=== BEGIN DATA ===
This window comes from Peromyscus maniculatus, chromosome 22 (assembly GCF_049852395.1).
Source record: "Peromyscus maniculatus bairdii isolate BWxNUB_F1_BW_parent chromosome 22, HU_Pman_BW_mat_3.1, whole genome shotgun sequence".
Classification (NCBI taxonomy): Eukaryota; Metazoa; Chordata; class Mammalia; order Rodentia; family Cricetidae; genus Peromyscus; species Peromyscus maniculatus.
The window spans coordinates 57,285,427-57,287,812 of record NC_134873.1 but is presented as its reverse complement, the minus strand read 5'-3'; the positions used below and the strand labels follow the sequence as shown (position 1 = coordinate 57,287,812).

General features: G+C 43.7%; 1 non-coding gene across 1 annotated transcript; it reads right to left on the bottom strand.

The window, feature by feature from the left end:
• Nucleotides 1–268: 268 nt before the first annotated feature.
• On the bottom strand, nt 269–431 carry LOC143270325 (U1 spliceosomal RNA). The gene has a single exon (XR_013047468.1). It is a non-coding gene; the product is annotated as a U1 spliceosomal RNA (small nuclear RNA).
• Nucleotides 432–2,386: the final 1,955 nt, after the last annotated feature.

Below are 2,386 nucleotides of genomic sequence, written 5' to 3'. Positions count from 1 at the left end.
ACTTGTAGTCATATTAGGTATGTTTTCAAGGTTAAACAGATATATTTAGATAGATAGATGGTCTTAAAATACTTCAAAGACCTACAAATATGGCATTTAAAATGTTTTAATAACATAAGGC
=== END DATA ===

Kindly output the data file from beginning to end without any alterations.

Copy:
This window comes from Peromyscus maniculatus, chromosome 22 (assembly GCF_049852395.1).
Source record: "Peromyscus maniculatus bairdii isolate BWxNUB_F1_BW_parent chromosome 22, HU_Pman_BW_mat_3.1, whole genome shotgun sequence".
Classification (NCBI taxonomy): Eukaryota; Metazoa; Chordata; class Mammalia; order Rodentia; family Cricetidae; genus Peromyscus; species Peromyscus maniculatus.
The window spans coordinates 57,285,427-57,287,812 of record NC_134873.1 but is presented as its reverse complement, the minus strand read 5'-3'; the positions used below and the strand labels follow the sequence as shown (position 1 = coordinate 57,287,812).

General features: G+C 43.7%; 1 non-coding gene across 1 annotated transcript; it reads right to left on the bottom strand.

The window, feature by feature from the left end:
• Nucleotides 1–268: 268 nt before the first annotated feature.
• On the bottom strand, nt 269–431 carry LOC143270325 (U1 spliceosomal RNA). The gene has a single exon (XR_013047468.1). It is a non-coding gene; the product is annotated as a U1 spliceosomal RNA (small nuclear RNA).
• Nucleotides 432–2,386: the final 1,955 nt, after the last annotated feature.

Below are 2,386 nucleotides of genomic sequence, written 5' to 3'. Positions count from 1 at the left end.
ACTTGTAGTCATATTAGGTATGTTTTCAAGGTTAAACAGATATATTTAGATAGATAGATGGTCTTAAAATACTTCAAAGACCTACAAATATGGCATTTAAAATGTTTTAATAACATAAGGC